West Coast salmon, an already threatened species, are the victim of a new, potentially detrimental threat according to a recent evaluation conducted by the National Oceanic and Atmospheric Administration's Fisheries Service.
NOAA's Fisheries Services identified the culprits as three pesticides commonly used in more than 100 pesticide products for home and agricultural applications including the treatment of soy, cotton, corn, grapes and Christmas trees: triflurali, oryzalin and pendimenthalin.
The request for restrictions on the pesticides was submitted as a result of legal action taken by conservation groups and salmon fishers concerned for the health and survival of the species.
According to the NOAA Fisheries report submitted to the EPA, the contamination from the pesticides may be jeopardizing as much as half of the 26 protected West Coast salmon populations already facing survival issues that make them protected by the Endangered Species Act.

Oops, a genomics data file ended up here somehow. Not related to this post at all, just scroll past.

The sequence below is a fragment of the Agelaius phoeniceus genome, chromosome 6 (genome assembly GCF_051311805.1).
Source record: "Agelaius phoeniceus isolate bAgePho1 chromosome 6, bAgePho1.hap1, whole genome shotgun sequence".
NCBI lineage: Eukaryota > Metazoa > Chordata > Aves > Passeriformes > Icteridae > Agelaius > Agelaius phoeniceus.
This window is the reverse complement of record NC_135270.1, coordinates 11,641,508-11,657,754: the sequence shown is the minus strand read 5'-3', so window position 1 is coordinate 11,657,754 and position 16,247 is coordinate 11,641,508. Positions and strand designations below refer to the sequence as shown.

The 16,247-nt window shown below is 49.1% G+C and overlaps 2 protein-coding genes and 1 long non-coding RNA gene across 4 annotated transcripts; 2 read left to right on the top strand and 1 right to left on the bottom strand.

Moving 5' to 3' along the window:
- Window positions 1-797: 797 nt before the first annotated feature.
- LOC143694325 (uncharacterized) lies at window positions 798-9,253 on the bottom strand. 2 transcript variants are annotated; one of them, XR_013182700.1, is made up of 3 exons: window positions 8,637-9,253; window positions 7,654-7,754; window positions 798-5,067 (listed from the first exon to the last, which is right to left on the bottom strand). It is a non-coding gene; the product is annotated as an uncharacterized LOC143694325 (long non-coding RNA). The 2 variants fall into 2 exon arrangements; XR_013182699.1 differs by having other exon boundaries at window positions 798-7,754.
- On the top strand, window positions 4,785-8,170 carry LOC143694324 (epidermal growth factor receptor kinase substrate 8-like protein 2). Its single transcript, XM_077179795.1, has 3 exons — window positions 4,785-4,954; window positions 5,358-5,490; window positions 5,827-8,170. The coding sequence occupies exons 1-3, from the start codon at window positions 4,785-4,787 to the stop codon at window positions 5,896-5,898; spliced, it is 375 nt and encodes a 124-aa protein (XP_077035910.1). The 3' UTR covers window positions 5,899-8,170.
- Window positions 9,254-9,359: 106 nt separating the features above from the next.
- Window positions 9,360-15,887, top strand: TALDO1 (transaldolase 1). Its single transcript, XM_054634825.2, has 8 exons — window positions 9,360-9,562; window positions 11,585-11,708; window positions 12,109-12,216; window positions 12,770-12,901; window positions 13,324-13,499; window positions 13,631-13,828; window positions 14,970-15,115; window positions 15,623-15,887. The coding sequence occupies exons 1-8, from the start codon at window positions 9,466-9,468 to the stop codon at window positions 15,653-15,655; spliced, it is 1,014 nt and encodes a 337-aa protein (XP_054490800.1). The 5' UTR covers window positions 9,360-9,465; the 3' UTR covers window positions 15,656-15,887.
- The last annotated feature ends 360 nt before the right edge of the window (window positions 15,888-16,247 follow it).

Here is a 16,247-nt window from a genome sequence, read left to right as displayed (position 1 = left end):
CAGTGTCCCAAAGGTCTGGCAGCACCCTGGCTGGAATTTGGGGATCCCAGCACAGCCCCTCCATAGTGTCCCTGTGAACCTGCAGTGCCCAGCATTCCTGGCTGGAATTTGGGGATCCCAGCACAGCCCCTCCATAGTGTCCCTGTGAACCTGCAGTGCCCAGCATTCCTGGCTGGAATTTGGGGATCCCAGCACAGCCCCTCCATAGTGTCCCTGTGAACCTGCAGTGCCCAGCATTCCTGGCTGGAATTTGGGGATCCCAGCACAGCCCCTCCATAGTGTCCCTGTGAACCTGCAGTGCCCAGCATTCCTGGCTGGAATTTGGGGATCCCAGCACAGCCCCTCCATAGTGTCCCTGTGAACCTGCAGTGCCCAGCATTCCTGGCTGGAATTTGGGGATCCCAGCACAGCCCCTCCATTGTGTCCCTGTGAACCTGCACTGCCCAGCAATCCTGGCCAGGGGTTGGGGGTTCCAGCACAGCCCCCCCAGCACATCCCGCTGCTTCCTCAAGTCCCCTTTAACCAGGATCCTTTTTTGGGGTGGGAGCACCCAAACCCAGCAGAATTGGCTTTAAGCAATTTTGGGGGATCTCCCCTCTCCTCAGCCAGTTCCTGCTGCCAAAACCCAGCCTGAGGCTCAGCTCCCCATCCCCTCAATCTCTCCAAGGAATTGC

In its submission to the EPA, NOAA requested the agency enforce restrictions including no-spray areas that would buffer the fish and help to keep the pesticide run-off from entering streams.
The three most common West Coast salmon species are chinook, coho and sockeye. More than 135 species depend on salmon, according to Salmon Nation. After returning to the place of their birth for spawning, salmon die, leaving their bodies as food for future generations. But the pesticides are creating new challenges for the species, making wild salmon an unsustainable catch for fishers who depend on the species, too. Trifluralin deforms the backbones of the fish, oryzalin poisons plants in the salmon's environment as does pendimenthalin, which also poisons the food salmon eat.
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